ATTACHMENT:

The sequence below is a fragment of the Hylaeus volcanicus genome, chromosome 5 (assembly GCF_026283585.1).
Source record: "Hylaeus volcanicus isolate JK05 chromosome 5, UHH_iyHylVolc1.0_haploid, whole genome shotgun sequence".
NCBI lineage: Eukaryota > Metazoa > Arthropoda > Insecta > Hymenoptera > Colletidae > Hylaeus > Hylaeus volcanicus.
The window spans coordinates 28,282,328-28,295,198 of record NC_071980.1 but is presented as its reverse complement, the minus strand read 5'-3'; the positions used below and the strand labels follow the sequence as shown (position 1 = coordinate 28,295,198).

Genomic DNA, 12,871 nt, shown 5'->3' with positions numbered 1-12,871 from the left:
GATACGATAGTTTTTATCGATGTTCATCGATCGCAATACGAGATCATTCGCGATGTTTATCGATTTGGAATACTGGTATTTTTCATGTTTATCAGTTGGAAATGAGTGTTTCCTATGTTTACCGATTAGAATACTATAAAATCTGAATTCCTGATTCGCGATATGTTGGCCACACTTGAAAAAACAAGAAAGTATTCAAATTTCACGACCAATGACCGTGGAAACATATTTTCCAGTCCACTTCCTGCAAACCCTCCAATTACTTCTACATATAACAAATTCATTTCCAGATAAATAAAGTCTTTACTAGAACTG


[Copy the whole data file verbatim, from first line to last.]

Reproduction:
The sequence below is a fragment of the Hylaeus volcanicus genome, chromosome 5 (assembly GCF_026283585.1).
Source record: "Hylaeus volcanicus isolate JK05 chromosome 5, UHH_iyHylVolc1.0_haploid, whole genome shotgun sequence".
NCBI lineage: Eukaryota > Metazoa > Arthropoda > Insecta > Hymenoptera > Colletidae > Hylaeus > Hylaeus volcanicus.
The window spans coordinates 28,282,328-28,295,198 of record NC_071980.1 but is presented as its reverse complement, the minus strand read 5'-3'; the positions used below and the strand labels follow the sequence as shown (position 1 = coordinate 28,295,198).

Genomic DNA, 12,871 nt, shown 5'->3' with positions numbered 1-12,871 from the left:
GATACGATAGTTTTTATCGATGTTCATCGATCGCAATACGAGATCATTCGCGATGTTTATCGATTTGGAATACTGGTATTTTTCATGTTTATCAGTTGGAAATGAGTGTTTCCTATGTTTACCGATTAGAATACTATAAAATCTGAATTCCTGATTCGCGATATGTTGGCCACACTTGAAAAAACAAGAAAGTATTCAAATTTCACGACCAATGACCGTGGAAACATATTTTCCAGTCCACTTCCTGCAAACCCTCCAATTACTTCTACATATAACAAATTCATTTCCAGATAAATAAAGTCTTTACTAGAACTG